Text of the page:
Tott (in case you are not a regular reader, Tott is "The Official Taste Tester," otherwise known as Bethany, my best friend and gourmand extraordinaire) and I had a "date" tonight. We had talked of grand plans of pot roast and mashed parsnips, but she showed up, and we were both tired and sluggish, and we were just too lazy. (Did you know pot roast takes 4 hours? I get off work at 6. I cannot wait until 10 to eat.)
So, we settled on my French onion soup. Delicious (and perfect for the nasty rainy night), but kind of boring--I mean, I've made it a million times. I wanted to try something new!
I found new. I found new and awesome. I found new and French and delicate and light and creamy and crispy and brown and baked. What I found, my friends, was gougeres.
I have no idea what gougeres are supposed to taste like. I have only been to France once, and it was only a few days, and it was very, very hot and so Drew and I just sat in the hotel room and took cold showers, separately, repeatedly. We did not eat gougeres.
I saw beautiful pictures, however, and lovely descriptions, on the many food blogs I read. Apparently, they are like little puff pastries. So, I decided the try them myself. And they turned out wonderful. Right now, I am biting my lip, trying to restrain myself from going and eating the three I saved for Drew for when he gets off work.
Goat Cheese Gougeres
1 cup of water
1 teaspoon of salt
3 teaspoons of sugar
6 tablespoons of butter, cut in little pieces
3/4 cup plus 2 tablespoons of all-purpose flour
5 eggs, beaten (4 eggs set aside in one bowl, and one in another)
8 ounces of goat cheese
Put the water, the butter, and the salt and sugar in a little pan. Cover it, put it on high, and bring to a nice rolling bowl. Don't let it boil over, because water with butter in it burns when it boils over. Once it's boiling, add the flour and take off of heat. Stir vigorously with a wooden spoon until it forms a smooth ball pulling away from the pot. You may need to put it back on the heat, but I didn't.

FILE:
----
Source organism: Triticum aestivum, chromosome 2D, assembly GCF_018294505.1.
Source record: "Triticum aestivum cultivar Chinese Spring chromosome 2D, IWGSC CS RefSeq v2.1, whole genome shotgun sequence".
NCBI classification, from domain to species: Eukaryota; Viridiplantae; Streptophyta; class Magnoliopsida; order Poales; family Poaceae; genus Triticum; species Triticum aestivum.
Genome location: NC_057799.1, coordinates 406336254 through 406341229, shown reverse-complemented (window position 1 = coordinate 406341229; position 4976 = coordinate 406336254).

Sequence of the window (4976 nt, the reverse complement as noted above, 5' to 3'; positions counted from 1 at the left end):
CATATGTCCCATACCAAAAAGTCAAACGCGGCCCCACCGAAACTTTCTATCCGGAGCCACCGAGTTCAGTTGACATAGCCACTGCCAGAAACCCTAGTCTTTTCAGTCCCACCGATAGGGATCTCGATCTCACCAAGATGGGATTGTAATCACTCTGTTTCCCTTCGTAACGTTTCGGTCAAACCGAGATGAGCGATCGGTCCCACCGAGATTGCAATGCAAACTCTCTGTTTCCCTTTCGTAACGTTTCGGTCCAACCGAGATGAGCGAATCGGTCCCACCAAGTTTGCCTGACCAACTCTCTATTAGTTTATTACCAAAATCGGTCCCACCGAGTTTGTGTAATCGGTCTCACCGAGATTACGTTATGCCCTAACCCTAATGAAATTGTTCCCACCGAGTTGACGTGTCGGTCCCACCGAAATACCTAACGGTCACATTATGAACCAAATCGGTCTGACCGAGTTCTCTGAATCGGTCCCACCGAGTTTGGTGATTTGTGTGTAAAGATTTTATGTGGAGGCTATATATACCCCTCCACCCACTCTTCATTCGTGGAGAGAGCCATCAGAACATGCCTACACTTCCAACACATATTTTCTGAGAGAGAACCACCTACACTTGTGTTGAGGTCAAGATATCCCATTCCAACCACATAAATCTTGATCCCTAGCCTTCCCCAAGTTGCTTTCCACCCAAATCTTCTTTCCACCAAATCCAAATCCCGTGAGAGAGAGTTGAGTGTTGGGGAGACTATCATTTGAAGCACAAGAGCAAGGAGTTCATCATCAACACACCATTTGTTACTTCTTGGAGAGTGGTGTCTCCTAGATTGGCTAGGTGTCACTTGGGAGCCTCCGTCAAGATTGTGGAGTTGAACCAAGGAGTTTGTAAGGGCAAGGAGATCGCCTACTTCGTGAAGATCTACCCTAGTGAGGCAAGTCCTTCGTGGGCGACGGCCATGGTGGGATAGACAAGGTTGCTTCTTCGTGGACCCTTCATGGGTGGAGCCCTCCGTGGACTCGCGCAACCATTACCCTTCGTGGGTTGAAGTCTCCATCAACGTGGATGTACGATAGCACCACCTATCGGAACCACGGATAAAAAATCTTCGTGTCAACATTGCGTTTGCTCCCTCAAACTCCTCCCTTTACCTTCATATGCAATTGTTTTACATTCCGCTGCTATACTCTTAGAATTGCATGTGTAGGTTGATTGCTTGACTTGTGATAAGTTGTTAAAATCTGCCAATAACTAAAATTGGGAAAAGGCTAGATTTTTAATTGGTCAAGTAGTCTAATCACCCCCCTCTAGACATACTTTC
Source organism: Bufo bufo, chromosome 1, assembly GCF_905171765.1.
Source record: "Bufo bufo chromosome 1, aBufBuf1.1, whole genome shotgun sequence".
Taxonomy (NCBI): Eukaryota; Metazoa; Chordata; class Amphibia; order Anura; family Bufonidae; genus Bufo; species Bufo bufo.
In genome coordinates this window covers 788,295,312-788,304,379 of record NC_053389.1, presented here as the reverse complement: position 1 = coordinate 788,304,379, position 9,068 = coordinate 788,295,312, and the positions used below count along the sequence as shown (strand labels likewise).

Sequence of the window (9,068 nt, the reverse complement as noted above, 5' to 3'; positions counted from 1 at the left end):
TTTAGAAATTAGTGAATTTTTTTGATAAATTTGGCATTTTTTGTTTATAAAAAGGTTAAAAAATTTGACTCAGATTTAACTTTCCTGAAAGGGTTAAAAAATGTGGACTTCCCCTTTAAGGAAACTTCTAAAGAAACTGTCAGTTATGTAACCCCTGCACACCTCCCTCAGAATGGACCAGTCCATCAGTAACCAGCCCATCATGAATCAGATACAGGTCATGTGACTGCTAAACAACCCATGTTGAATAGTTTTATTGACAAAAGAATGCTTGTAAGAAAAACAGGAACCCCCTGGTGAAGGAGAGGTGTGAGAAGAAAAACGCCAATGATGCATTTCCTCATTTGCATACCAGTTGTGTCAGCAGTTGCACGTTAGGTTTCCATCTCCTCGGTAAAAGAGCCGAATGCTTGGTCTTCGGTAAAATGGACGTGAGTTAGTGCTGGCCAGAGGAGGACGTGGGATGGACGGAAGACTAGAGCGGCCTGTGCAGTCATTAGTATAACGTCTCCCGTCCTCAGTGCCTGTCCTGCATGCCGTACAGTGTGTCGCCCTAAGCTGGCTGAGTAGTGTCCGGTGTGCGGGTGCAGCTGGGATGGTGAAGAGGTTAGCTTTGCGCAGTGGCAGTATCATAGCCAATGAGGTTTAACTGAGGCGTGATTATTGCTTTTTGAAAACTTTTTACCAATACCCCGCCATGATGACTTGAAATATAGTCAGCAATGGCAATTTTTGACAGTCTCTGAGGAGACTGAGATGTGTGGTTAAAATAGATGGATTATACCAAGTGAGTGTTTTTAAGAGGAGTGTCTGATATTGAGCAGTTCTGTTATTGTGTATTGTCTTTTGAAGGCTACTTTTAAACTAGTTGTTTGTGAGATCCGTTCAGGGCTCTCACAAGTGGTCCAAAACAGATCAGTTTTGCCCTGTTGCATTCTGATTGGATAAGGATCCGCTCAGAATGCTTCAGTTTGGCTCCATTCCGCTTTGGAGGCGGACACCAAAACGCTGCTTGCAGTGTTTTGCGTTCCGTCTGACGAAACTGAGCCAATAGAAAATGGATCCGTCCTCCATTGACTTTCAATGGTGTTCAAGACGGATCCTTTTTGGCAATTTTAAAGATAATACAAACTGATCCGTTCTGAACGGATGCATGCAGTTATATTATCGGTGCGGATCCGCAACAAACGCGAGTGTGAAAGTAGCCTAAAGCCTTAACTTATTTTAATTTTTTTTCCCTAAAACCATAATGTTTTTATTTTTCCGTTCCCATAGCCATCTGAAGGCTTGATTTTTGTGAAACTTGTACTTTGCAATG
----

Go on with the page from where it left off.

Put the dough in a bowl, and add the 4 beaten eggs a little bit at a time. Stir like heck with a wooden spoon until it's smooth and glossy and gorgeous. Add the goat cheese a little bit at a time, stirring like heck.
Take a cookie sheet, covered in parchment paper. Put little balls of dough on the paper (I scooped mine with a little ice cream scoop. (By the way, I seem to be quite fond of parentheses tonight. Sorry 'bout that.)) Brush with the remaining beaten egg. Sprinkle with fresh cracked black pepper.
Put them in a 400 degree oven for 25 minutes. Take them out and let them cool a little but then eat them.
(Doing this will result in beautiful, brown, crispy-on-the-outside-but-really-goat-cheese-creamy-on-the-inside gougeres. If you want them less gooey on the inside, poke little holes in them and let the steam escape. Give them a few more minutes in the oven to let them dry out a little on the inside. I like mine gooey, because I do not know any better.)
By the way, I have no idea how to pronounce "gougeres." Tips would be welcome, because right now, I say them like this: gow-jer-eez. I am sure that is incorrect. Please help in the comments if you speak French.